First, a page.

In fundraising there’s an old saw that if you want someone’s money, you ask for his advice.Â Leave it to the ever-innovative Rahm Emanuel to turn this observation into an ultimatum, telling people equipped with useful advice that it won’t be heard unless it comes wrapped in money.
That, in effect, is the meaning of Mayor-elect Emanuel’s request to a group of Chicago foundations that they pay the costs of his transition, costsÂ traditionally covered by leftover campaign funds, of which Emanuel has plenty.Â Â In a city whose political culture has long consisted of being punished for disagreeing with or disobeying the mayor, the foundations faced an unattractive choice: call the mayor-elect on his inappropriate pick-pocketing and look forward to 40 years in the desert, or pay the man the $2 (or $200,000, as the case may be) in order to be heard.
I don’t blame the foundations for ponying up, though I wish they hadn’t: their job is to influence public policy and make change, and the mayor’s office is an important route (sometimes the only route) to doing so.Â But the Emanuel administration-in-waiting should never have asked for this sort of tribute.Â Whether intended or not, the request makes it appear that access to city government is restricted to those who tithe.Â There’s nothing new about that—the title “City That Works” has always ended in a silent “For Pay”—but Chicagoans might be excused for having hoped for something new post-Daley.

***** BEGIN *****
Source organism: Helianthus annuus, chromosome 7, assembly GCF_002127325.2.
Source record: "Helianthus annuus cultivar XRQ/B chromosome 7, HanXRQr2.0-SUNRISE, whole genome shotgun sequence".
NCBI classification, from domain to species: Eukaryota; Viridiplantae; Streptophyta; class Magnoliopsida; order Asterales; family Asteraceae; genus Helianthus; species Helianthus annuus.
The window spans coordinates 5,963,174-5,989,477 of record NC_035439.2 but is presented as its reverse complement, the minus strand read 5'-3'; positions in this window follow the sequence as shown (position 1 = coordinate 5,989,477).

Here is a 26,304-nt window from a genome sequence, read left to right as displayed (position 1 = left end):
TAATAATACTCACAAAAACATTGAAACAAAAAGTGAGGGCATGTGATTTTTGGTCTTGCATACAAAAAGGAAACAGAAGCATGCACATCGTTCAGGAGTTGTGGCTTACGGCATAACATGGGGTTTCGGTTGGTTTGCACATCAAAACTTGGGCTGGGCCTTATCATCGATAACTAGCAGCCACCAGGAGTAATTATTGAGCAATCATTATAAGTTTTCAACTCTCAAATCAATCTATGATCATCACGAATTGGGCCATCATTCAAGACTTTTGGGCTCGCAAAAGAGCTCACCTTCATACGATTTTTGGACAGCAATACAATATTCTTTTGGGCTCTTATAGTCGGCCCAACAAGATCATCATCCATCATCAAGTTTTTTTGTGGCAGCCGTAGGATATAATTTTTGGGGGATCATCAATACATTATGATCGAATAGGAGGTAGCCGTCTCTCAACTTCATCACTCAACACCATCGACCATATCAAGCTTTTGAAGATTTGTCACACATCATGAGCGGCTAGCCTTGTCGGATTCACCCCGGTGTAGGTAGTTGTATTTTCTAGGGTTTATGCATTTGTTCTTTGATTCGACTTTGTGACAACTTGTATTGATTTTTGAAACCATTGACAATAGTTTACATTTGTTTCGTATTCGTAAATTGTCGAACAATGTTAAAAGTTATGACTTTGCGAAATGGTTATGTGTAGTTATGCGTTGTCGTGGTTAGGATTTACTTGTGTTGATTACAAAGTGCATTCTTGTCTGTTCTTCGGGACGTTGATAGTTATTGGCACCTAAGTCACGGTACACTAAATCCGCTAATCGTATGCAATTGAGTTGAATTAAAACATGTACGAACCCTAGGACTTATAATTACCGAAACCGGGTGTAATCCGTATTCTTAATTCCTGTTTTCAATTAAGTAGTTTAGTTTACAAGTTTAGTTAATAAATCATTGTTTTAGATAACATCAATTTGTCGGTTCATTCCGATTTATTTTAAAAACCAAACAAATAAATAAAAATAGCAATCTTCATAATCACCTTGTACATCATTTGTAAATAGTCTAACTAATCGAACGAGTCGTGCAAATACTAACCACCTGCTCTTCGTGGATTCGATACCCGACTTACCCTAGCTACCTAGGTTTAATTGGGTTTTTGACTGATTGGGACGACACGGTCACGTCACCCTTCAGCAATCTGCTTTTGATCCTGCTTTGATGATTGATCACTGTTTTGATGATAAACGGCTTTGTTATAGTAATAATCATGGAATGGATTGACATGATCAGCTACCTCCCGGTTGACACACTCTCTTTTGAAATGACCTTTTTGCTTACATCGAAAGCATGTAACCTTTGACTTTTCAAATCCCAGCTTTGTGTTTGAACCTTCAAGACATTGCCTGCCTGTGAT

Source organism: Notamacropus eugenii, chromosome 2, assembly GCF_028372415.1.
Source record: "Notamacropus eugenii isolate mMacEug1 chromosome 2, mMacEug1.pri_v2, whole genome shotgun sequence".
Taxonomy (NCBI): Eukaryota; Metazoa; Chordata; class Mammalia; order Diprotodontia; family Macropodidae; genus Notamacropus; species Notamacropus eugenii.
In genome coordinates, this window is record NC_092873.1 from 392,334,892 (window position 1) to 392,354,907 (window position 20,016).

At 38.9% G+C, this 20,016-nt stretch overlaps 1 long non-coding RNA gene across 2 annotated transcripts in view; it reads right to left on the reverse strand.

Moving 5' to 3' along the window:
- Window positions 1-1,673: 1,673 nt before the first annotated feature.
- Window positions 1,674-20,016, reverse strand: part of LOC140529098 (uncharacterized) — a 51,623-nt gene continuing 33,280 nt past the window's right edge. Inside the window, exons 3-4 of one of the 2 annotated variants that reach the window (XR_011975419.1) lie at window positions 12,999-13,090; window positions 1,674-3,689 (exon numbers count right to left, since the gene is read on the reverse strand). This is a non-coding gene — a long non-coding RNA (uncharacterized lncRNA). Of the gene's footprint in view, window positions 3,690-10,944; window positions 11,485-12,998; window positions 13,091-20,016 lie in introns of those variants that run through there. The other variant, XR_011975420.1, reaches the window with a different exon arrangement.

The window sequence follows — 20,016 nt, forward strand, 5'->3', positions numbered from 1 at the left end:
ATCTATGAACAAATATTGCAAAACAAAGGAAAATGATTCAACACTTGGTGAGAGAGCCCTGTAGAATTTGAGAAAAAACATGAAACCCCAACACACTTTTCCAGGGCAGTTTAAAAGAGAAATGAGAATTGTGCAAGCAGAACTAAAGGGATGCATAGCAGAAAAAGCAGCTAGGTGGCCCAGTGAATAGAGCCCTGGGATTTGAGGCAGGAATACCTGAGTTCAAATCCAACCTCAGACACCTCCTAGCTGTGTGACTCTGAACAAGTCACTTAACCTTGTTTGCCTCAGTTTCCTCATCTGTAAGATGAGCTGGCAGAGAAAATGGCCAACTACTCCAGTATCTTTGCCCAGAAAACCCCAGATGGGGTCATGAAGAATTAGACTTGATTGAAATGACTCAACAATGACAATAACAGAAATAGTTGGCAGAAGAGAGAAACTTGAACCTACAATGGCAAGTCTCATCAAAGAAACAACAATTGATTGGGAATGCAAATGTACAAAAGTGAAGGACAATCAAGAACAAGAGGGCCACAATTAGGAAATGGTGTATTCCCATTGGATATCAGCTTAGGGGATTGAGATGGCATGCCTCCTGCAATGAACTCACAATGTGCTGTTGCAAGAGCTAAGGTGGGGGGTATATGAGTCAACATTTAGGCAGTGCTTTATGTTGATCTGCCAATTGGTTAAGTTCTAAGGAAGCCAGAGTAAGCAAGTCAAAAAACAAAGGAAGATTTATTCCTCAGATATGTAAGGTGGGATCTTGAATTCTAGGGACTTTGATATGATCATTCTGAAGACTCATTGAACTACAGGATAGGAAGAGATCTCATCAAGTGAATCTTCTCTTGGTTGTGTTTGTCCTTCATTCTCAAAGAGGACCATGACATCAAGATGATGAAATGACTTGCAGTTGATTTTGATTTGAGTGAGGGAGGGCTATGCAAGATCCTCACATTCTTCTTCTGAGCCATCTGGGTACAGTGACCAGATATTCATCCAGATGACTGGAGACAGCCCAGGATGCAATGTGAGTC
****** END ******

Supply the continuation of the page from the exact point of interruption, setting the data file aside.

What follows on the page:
Many of my colleagues in the nonprofit sector are dismayed at having to compete with city government for the foundations’ largesse, and that’s a legitimate concern, though a belated one: the Daley administration never hesitated to ask private and foundation donors to subsidize city expenses with money that would otherwise have gone to independent community groups.Â (Can you say “Millennium Park”?Â “Olympic bid”?)Â But I’m more concerned about a new mayor’s implying, and establishing a precedent for the idea, that even being heard on the 5th floor requires big bucks.
Some wag once said that New York was about culture and Washington about power, but Chicago was all about money.Â Plus ca change . . .